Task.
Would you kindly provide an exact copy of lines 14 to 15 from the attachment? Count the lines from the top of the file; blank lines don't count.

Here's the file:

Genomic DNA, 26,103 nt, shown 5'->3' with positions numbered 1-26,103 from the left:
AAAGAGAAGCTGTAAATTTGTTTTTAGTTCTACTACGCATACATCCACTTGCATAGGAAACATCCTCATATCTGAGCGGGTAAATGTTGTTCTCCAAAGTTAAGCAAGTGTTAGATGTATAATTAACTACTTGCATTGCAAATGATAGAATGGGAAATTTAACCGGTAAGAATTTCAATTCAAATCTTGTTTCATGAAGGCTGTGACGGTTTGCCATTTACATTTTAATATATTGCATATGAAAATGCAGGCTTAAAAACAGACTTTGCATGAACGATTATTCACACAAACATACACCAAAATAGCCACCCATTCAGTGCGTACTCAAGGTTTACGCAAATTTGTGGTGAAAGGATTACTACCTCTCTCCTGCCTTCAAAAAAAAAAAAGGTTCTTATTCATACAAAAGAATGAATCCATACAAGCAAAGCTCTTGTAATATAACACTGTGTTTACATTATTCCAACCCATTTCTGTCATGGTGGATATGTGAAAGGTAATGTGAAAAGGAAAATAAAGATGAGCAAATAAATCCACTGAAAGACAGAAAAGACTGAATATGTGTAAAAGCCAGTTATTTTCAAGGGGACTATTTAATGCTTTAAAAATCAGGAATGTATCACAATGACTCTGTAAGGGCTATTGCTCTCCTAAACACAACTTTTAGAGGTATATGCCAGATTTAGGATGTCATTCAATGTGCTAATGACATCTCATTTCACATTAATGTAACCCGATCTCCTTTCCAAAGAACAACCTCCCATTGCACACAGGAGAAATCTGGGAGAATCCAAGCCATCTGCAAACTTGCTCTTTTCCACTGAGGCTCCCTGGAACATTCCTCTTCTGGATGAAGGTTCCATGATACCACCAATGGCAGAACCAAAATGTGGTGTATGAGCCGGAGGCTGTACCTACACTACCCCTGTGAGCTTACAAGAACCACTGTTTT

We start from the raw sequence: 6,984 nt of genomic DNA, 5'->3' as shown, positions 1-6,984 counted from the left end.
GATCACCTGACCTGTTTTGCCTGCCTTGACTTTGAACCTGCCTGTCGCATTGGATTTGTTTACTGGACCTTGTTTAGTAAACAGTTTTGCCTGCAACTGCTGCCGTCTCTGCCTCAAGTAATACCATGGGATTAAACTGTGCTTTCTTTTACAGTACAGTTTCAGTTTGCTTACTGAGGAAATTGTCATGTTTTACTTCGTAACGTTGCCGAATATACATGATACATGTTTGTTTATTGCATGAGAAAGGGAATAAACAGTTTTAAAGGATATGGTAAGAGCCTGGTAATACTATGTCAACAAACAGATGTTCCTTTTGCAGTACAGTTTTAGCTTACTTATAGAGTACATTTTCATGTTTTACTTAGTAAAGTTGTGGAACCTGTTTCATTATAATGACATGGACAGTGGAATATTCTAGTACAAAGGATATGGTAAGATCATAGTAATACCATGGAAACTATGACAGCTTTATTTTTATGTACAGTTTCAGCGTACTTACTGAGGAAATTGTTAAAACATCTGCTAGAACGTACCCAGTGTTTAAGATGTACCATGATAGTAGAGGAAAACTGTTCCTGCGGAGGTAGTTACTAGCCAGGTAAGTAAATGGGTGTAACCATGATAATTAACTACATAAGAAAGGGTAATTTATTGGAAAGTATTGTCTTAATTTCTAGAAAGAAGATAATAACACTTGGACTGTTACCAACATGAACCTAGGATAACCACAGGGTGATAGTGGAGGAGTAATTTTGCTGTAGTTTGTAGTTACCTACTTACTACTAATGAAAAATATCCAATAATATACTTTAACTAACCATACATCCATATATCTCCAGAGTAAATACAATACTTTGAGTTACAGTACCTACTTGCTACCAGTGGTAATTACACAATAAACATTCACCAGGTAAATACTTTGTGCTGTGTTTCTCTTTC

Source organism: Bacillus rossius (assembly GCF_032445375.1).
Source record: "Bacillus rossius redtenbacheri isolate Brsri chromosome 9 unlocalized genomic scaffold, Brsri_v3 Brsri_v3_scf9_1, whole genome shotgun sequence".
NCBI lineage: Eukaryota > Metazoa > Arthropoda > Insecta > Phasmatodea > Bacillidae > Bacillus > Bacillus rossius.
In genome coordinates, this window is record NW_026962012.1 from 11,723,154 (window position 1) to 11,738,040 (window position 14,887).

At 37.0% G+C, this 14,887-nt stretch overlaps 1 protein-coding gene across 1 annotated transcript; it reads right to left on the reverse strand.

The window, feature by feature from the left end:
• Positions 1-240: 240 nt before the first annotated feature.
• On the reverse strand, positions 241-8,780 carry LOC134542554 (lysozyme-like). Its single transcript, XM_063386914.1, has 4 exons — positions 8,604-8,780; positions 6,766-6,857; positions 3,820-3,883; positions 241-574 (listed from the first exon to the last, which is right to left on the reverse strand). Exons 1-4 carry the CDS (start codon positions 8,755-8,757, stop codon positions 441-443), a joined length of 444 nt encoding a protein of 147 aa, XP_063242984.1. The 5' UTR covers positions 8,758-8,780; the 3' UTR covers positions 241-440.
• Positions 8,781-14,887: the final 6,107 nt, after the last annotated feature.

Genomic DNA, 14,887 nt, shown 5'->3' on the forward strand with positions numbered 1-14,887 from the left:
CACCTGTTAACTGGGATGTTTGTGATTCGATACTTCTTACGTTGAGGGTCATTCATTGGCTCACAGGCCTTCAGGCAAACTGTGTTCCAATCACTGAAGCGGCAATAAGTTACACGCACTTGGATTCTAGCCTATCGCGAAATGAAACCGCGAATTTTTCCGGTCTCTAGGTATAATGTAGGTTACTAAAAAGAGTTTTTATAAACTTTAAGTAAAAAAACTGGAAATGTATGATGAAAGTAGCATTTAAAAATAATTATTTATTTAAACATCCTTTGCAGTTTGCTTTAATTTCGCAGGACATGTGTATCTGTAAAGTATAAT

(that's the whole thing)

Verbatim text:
Genomic DNA, 14,887 nt, shown 5'->3' on the forward strand with positions numbered 1-14,887 from the left:
CACCTGTTAACTGGGATGTTTGTGATTCGATACTTCTTACGTTGAGGGTCATTCATTGGCTCACAGGCCTTCAGGCAAACTGTGTTCCAATCACTGAAGCGGCAATAAGTTACACGCACTTGGATTCTAGCCTATCGCGAAATGAAACCGCGAATTTTTCCGGTCTCTAGGTATAATGTAGGTTACTAAAAAGAGTTTTTATAAACTTTAAGTAAAAAAACTGGAAATGTATGATGAAAGTAGCATTTAAAAATAATTATTTATTTAAACATCCTTTGCAGTTTGCTTTAATTTCGCAGGACATGTGTATCTGTAAAGTATAAT